“The Belle Vue Conservancy has spent a little over a year collecting funds,” said conservancy treasurer Michael Prue.

Prue said they collected – between what they have on hand and what has been promised – about “a third of a million (dollars).” By restoring the roof and having action at the site, Prue believed that will spark fundraising efforts as the public will see something is being done.

“It has been a little more difficult than in the beginning to raise funds,” Prue admitted. “People want to see action.”

Prue said the current roof continues to leak and that has led to additional water damage in the home. Such water damage can lead to even more “enormous” repairs, he believed, as he urged council to accept the tender. The tender is valued at $258,400 plus HST.

“This is not going to open Belle Vue,” Prue added, but he said roof repairs will show people in Amherstburg and beyond that the town is serious about preserving the historic property.

“There are some naysayers,” Prue noted, but believed seeing scaffolding go up will help silence doubters.

“People will say ‘look at Amherstburg’,” he said.

A look at Belle Vue, as seen July 2017. (Photo by Paul Hertel)

The Belle Vue Conservancy has applied for federal grants to assist in its fundraising efforts and is hopeful of positive results.

“When the building is complete, it will be a tourist draw,” Prue predicted.

Prue added he hopes Belle Vue will be used as a conference centre but that decision is up to town council.

“We think we can raise a lot more when council decides what purpose it is going to have,” added Prue.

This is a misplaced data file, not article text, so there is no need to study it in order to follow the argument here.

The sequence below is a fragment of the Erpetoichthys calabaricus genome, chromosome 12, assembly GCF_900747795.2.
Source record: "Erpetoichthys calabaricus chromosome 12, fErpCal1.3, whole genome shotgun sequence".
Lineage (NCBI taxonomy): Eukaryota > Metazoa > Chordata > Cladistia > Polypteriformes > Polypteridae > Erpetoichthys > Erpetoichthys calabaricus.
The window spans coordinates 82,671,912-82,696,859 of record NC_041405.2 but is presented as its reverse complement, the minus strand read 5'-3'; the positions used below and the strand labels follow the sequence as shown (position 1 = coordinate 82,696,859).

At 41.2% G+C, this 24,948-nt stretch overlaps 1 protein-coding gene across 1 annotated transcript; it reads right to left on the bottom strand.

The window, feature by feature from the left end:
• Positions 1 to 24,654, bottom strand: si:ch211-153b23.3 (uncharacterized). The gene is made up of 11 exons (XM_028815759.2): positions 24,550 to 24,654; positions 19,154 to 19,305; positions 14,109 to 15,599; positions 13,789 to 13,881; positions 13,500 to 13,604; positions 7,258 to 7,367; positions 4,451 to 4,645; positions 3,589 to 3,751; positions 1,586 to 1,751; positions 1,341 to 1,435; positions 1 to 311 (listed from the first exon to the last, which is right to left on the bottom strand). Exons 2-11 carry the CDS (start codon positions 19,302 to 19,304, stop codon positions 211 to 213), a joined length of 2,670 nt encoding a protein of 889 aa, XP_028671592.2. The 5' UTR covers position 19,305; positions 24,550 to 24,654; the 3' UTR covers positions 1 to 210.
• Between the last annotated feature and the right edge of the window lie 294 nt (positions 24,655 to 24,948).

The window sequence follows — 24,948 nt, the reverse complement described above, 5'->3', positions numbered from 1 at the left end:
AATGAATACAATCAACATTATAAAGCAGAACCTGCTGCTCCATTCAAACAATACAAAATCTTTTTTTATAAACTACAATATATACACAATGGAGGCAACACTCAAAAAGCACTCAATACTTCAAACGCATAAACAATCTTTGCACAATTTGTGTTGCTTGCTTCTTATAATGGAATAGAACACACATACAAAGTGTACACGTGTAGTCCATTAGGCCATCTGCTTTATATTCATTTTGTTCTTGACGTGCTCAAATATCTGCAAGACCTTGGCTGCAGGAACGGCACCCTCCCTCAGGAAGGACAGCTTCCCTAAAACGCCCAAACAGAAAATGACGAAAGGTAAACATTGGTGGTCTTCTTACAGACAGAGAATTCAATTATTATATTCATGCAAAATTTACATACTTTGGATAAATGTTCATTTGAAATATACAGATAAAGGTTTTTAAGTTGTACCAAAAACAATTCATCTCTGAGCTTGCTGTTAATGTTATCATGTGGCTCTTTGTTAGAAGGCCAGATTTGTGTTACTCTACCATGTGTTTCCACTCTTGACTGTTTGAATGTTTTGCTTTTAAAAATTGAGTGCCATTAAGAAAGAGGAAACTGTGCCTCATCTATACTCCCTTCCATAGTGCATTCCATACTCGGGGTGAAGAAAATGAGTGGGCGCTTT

CAO John Miceli added the next step will be to replace the windows.

“This is one of the greatest sites any small town will have,” Miceli said of Belle Vue.

In his written report to town council, Miceli stated: “The 2018 Capital Budget includes $325,000 for the Belle Vue Restoration project. Project funding is based on receipt of $250,000 from donations and the balance from the general tax levy.”

Mayor Aldo DiCarlo agreed that this was only the first step in restoring the building but was optimistic.

“This is a very important first step in stopping the deterioration,” said DiCarlo.

Prue also pointed out a pair of upcoming fundraisers, including the May 1 “Music for Belle Vue’s Renaissance” event held at Christ Anglican Church, in partnership with the Windsor Symphony Orchestra. There is also the May 27 “Amherstburg Rhododendron Garden Tea Party” to be held in King’s Navy Yard Park.

For more information on the Belle Vue Conservancy, including its upcoming events, visit www.bellevueconservancy.com. To donate, people can also visit www.amherstburg.ca/donate.

Belle Vue Conservancy “rocks” thanks to musical performance



By Ron Giofu


The Belle Vue Conservancy and musician Rick Rock teamed up for a fundraiser Friday night with the aim of restoring the 200-year-old Belle Vue home on Dalhousie St.

“Rockin’ for Belle Vue” was held at Royal Canadian Legion Br. 157 with Rock performing music from different eras following dinner. Michael Prue, treasurer with the conservancy, said the expectation is that the roof will be replaced later in the spring.

Following completion of the roof, the next phase of the restoration project will be the windows.

“One day, it is going to be open for all of us,” said Prue.

When it was built in 1816-19 by Robert Reynolds, the deputy assistant commissary general at Fort Malden, it was seen as a symbol of hope. The home, also occupied by Reynolds’ sisters when it first opened, is now seen as symbol of the town’s resurgence in the modern day as well, Prue indicated.